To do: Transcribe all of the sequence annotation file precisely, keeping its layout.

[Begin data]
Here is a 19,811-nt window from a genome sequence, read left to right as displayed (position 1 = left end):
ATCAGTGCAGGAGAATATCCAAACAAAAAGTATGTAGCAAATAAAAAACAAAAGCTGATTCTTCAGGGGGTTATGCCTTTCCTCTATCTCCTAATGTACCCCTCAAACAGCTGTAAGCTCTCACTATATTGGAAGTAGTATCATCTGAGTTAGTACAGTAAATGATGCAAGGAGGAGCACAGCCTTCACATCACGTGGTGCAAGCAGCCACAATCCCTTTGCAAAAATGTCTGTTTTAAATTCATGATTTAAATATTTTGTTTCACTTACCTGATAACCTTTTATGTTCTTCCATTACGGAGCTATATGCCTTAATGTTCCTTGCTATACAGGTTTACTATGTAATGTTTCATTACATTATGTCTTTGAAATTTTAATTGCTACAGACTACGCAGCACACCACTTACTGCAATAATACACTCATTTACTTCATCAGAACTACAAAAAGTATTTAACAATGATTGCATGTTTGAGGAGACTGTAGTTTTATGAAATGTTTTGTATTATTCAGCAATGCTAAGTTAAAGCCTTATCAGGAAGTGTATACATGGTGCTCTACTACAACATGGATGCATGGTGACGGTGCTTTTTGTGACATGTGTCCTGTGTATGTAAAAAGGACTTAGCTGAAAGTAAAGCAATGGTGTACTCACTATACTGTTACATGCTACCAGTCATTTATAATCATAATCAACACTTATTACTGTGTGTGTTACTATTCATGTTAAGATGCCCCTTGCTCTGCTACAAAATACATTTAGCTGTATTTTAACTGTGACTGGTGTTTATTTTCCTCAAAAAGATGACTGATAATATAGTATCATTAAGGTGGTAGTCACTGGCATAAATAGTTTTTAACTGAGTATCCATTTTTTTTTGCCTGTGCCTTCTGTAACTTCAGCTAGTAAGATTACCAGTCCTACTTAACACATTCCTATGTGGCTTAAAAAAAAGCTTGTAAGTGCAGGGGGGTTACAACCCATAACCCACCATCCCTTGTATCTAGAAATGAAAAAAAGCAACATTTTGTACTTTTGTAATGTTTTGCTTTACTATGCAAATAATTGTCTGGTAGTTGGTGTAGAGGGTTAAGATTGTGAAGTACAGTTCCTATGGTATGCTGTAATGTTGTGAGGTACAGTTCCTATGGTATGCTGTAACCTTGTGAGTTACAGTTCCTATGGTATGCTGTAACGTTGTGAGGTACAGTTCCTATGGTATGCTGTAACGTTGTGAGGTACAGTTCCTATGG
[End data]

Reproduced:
Here is a 19,811-nt window from a genome sequence, read left to right as displayed (position 1 = left end):
ATCAGTGCAGGAGAATATCCAAACAAAAAGTATGTAGCAAATAAAAAACAAAAGCTGATTCTTCAGGGGGTTATGCCTTTCCTCTATCTCCTAATGTACCCCTCAAACAGCTGTAAGCTCTCACTATATTGGAAGTAGTATCATCTGAGTTAGTACAGTAAATGATGCAAGGAGGAGCACAGCCTTCACATCACGTGGTGCAAGCAGCCACAATCCCTTTGCAAAAATGTCTGTTTTAAATTCATGATTTAAATATTTTGTTTCACTTACCTGATAACCTTTTATGTTCTTCCATTACGGAGCTATATGCCTTAATGTTCCTTGCTATACAGGTTTACTATGTAATGTTTCATTACATTATGTCTTTGAAATTTTAATTGCTACAGACTACGCAGCACACCACTTACTGCAATAATACACTCATTTACTTCATCAGAACTACAAAAAGTATTTAACAATGATTGCATGTTTGAGGAGACTGTAGTTTTATGAAATGTTTTGTATTATTCAGCAATGCTAAGTTAAAGCCTTATCAGGAAGTGTATACATGGTGCTCTACTACAACATGGATGCATGGTGACGGTGCTTTTTGTGACATGTGTCCTGTGTATGTAAAAAGGACTTAGCTGAAAGTAAAGCAATGGTGTACTCACTATACTGTTACATGCTACCAGTCATTTATAATCATAATCAACACTTATTACTGTGTGTGTTACTATTCATGTTAAGATGCCCCTTGCTCTGCTACAAAATACATTTAGCTGTATTTTAACTGTGACTGGTGTTTATTTTCCTCAAAAAGATGACTGATAATATAGTATCATTAAGGTGGTAGTCACTGGCATAAATAGTTTTTAACTGAGTATCCATTTTTTTTTGCCTGTGCCTTCTGTAACTTCAGCTAGTAAGATTACCAGTCCTACTTAACACATTCCTATGTGGCTTAAAAAAAAGCTTGTAAGTGCAGGGGGGTTACAACCCATAACCCACCATCCCTTGTATCTAGAAATGAAAAAAAGCAACATTTTGTACTTTTGTAATGTTTTGCTTTACTATGCAAATAATTGTCTGGTAGTTGGTGTAGAGGGTTAAGATTGTGAAGTACAGTTCCTATGGTATGCTGTAATGTTGTGAGGTACAGTTCCTATGGTATGCTGTAACCTTGTGAGTTACAGTTCCTATGGTATGCTGTAACGTTGTGAGGTACAGTTCCTATGGTATGCTGTAACGTTGTGAGGTACAGTTCCTATGG